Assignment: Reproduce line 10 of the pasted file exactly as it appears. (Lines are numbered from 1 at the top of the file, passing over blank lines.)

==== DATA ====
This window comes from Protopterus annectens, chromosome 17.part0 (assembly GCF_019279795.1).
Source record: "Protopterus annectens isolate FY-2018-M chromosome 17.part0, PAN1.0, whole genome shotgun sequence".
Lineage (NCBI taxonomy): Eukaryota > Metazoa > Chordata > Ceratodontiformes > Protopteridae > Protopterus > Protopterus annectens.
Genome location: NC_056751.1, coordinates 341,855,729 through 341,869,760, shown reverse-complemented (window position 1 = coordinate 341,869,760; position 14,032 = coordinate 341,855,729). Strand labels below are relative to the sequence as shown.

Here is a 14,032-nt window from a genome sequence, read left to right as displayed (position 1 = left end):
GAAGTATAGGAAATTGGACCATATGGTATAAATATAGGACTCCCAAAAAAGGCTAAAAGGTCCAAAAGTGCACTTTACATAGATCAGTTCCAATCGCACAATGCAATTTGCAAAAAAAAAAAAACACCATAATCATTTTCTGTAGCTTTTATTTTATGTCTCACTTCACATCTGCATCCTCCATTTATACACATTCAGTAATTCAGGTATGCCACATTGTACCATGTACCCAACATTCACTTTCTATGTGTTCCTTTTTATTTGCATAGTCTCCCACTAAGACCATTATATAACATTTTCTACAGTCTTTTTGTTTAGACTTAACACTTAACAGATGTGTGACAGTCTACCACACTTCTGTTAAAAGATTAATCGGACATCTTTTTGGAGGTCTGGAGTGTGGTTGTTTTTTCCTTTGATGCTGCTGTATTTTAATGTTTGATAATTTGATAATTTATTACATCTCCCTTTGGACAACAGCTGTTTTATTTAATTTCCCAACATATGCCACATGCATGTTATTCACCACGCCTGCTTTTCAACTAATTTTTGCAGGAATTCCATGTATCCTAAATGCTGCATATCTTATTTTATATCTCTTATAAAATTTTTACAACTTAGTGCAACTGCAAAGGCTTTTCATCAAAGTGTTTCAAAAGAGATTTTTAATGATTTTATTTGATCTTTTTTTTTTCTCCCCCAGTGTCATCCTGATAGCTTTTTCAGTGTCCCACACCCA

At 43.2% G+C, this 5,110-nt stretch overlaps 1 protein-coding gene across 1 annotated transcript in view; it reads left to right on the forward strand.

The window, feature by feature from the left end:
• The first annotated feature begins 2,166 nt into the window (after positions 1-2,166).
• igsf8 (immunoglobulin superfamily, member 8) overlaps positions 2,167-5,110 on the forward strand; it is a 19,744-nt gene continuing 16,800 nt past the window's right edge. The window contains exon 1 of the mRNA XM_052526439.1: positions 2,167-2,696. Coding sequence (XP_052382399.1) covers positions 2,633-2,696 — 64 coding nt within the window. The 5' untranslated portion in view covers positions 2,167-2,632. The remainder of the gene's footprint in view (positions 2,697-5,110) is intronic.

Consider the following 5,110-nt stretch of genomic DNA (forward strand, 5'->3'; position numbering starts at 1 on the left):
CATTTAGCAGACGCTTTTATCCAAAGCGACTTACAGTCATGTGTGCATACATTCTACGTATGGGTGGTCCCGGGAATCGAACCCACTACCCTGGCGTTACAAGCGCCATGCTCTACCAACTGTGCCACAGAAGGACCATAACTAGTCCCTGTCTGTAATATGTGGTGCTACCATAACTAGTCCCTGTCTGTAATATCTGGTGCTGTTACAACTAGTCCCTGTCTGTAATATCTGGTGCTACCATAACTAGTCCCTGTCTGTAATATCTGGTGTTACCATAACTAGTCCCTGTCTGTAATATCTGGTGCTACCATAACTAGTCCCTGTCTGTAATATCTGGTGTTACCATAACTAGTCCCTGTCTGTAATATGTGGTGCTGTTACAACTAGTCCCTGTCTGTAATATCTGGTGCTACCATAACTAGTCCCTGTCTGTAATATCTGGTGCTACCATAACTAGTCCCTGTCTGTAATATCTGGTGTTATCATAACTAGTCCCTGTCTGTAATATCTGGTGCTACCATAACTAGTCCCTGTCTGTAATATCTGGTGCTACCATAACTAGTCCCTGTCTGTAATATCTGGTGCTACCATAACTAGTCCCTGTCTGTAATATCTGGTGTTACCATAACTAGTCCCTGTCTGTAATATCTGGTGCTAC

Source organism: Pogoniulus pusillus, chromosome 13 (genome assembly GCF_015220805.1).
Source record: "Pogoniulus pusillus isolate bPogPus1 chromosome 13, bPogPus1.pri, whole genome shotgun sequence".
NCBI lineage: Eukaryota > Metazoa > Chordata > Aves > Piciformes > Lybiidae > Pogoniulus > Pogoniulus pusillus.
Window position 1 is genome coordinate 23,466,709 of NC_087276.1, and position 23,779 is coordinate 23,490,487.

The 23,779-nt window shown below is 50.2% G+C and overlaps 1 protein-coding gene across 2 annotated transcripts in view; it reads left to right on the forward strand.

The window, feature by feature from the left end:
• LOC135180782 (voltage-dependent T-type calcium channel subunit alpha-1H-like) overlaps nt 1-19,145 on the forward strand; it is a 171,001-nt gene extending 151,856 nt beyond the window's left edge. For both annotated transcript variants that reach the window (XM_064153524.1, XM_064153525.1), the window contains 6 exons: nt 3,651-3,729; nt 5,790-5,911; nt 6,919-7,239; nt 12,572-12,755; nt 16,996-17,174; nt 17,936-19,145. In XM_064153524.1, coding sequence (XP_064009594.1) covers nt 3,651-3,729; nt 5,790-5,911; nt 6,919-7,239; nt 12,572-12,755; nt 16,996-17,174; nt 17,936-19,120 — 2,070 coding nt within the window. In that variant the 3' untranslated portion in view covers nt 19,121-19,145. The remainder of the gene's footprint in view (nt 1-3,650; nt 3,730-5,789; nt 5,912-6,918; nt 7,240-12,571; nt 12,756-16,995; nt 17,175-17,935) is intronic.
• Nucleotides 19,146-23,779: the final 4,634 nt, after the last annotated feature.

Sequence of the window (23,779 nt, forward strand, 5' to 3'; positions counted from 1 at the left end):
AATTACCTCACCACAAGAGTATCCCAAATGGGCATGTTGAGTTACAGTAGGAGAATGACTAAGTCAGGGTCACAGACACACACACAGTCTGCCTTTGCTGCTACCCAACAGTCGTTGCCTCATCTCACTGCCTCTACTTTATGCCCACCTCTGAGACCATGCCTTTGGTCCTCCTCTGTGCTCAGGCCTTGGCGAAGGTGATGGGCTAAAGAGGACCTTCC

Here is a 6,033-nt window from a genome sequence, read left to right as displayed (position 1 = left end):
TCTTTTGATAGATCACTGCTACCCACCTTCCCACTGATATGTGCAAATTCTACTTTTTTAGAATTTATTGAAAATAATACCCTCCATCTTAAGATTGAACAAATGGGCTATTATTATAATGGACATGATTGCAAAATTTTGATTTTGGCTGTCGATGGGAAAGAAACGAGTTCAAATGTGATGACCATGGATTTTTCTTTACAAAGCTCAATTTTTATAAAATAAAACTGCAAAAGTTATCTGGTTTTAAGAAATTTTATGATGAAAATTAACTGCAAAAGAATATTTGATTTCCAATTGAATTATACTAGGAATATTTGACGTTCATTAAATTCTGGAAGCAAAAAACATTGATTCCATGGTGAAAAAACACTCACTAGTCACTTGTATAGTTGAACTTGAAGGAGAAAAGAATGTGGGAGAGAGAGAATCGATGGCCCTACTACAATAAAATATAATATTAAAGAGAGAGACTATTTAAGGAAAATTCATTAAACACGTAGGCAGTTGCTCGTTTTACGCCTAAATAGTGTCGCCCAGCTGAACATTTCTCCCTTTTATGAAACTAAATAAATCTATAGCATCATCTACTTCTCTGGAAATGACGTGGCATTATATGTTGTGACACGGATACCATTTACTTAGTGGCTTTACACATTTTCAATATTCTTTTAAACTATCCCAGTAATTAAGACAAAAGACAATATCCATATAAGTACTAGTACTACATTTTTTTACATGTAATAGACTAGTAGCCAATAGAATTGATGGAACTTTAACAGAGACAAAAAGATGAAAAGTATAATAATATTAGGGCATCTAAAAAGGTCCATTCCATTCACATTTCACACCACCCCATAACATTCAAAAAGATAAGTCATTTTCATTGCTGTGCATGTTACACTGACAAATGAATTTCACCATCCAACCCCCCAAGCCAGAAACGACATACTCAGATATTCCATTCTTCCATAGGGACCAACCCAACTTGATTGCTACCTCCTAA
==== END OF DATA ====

• igsf8 (immunoglobulin superfamily, member 8) overlaps positions 2,167-5,110 on the forward strand; it is a 19,744-nt gene continuing 16,800 nt past the window's right edge. The window contains exon 1 of the mRNA XM_052526439.1: positions 2,167-2,696. Coding sequence (XP_052382399.1) covers positions 2,633-2,696 — 64 coding nt within the window. The 5' untranslated portion in view covers positions 2,167-2,632. The remainder of the gene's footprint in view (positions 2,697-5,110) is intronic.